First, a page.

They found that cognitive function in APP23/hTTR mice was substantially improved compared to APP23 mice. "Carrying the hTTR gene was associated with less severe Alzheimer-like brain pathology and smaller amounts of Ab compared to what was found in the brains of control APP23 mice," Buxbaum said. "The only way to explain this is that hTTR protein bound to Ab either before or when it was most toxic."
Conversely, APP23 mice born without any endogenous (natural) TTR protein showed evidence of increased Ab deposition compared to animals with normal mTTR genes. Usually APP23 mice develop Alzheimer's disease when they are nine to ten months of age, but a majority of mice in this experiment had brain deposits at about five months, the researchers report.
"When we got rid of the natural TTR protein in these mice, Alzheimer's disease occurred earlier and was much worse, and when we added back human TTR protein, the disease improved," Buxbaum said.
"The simplest interpretation of our findings is that TTR binds Ab in a manner that prevents both toxicity and plaque formation, presumably by interfering with aggregation of the kinds of Ab that is most likely to stick together and cause neurological and behavioral deficits in our experimental mice," he said. "These studies suggest that a similar relationship may exist in the human brain, and this is not what we expected."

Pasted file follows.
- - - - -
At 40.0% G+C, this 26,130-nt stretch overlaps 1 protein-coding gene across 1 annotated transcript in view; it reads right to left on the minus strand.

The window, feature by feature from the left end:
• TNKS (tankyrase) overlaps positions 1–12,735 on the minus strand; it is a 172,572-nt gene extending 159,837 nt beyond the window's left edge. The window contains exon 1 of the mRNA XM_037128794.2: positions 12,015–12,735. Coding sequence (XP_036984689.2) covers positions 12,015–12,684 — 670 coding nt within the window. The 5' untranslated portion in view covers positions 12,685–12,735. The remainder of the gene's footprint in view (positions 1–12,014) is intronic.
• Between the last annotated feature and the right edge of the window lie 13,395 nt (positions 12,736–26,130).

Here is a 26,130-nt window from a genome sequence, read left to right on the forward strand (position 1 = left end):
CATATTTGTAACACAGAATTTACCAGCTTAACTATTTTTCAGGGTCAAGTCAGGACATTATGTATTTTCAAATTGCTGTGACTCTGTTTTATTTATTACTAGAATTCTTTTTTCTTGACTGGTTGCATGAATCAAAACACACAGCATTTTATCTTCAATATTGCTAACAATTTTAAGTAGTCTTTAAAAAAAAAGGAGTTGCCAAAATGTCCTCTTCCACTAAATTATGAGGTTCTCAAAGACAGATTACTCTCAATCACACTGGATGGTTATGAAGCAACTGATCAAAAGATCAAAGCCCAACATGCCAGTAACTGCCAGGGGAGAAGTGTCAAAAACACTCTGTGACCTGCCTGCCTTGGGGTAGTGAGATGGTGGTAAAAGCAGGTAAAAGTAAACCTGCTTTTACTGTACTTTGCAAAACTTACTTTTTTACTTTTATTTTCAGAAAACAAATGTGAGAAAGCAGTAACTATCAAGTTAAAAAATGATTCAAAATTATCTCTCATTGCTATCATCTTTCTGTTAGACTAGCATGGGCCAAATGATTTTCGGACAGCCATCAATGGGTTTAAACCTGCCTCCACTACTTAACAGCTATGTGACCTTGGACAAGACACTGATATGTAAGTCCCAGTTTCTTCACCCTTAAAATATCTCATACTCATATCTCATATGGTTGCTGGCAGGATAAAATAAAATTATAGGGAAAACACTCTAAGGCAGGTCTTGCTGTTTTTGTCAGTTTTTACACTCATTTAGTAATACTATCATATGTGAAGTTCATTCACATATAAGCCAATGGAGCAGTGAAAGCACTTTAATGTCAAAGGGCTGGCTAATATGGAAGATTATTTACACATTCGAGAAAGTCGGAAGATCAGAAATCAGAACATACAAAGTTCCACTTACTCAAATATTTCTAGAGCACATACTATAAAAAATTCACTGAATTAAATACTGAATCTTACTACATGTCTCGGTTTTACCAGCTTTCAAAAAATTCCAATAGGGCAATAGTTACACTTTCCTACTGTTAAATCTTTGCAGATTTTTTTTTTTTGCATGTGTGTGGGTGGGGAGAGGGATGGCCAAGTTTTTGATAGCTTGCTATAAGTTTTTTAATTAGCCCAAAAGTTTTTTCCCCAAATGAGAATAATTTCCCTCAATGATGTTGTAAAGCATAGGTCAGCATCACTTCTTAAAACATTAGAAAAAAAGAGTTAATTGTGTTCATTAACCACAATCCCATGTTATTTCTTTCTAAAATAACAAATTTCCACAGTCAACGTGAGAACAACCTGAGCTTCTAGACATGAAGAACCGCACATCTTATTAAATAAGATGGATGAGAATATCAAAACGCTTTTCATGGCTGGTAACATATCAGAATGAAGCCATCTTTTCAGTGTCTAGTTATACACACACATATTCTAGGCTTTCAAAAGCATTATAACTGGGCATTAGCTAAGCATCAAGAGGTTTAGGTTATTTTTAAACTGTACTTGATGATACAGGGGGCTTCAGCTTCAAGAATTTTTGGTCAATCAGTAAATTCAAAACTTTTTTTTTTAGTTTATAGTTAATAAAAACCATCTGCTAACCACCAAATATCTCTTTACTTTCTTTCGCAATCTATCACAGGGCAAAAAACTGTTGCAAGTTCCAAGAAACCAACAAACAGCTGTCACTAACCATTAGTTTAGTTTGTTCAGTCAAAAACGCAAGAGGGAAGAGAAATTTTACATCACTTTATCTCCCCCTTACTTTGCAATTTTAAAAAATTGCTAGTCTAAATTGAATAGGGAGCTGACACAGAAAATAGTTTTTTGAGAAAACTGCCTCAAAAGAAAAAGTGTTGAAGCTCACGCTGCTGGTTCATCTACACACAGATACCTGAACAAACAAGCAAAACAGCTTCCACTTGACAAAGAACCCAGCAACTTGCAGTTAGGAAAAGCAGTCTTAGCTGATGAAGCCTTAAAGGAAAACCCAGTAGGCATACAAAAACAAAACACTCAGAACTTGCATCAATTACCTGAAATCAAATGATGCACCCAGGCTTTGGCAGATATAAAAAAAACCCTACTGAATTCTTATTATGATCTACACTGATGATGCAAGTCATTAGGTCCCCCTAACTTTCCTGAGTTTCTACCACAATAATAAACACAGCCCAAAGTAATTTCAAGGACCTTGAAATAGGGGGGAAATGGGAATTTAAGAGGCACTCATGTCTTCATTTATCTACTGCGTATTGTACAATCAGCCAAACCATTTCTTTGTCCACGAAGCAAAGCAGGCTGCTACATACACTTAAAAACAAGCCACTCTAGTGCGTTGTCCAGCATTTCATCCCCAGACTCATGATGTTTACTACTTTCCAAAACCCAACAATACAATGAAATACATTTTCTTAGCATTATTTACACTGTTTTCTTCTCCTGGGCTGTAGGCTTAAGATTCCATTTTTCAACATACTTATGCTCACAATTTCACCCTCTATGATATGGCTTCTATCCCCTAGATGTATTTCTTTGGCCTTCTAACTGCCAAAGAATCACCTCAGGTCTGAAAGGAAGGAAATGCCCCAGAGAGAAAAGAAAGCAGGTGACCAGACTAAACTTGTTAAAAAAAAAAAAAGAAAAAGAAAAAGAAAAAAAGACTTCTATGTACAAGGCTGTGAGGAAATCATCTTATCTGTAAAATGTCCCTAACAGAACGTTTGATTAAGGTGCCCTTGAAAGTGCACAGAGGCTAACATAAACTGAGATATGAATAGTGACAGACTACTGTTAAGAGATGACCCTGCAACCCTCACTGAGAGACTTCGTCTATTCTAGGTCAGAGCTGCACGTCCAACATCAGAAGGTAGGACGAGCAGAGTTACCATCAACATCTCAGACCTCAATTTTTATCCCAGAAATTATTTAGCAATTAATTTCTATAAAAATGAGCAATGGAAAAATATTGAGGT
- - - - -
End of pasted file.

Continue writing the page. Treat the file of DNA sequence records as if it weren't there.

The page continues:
It may be that human brain plaque formation only occurs when there is insufficient TTR available to inhibit aggregation, such as late in life, the researchers say. If that is the case, it may be possible to increase TTR production in the brain or to supplement falling TTR production with a look-alike agent, Buxbaum said.
TTR may also have other responsibilities in the brain. In a separate experiment, researchers found that normal mice—those not programmed to develop Alzheimer's disease—that lacked mTTR gene expression displayed a defect in spatial learning. "This confirms a recently reported observation that mTTR has a behavioral function independent of its interaction with Ab," Buxbaum said.
"Many proteins have numerous functions, and this work leads us to think that the most important role of TTR is in the brain," he continued. "Its job as a transport vehicle in the blood may just be something else that it does, and this fundamentally alters how we think about this gene."
The findings were recently published in the early online edition of the Proceedings of the National Academy of Sciences. Other authors of the paper, "Transthyretin protects Alzheimer's mice from the behavioral and biochemical effects of Ab toxicity," are Pritam Das and Todd Golde of the Mayo Clinic College of Medicine (Jacksonville, FL), Eliezer Masliah of the University of California, San Diego, and Zhengyi Ye, Natalia Reixach, Linsey Friske, Coree Levy, Amanda Roberts, and Tamas Bartfai of The Scripps Research Institute. Abstract: http://www.pnas.org/cgi/content/abstract/0712197105v1.
The research was supported by the National Institutes of Health, the W.M. Keck Foundation, the Skaggs Foundation, the Fidelity Foundation and The Stein Fund.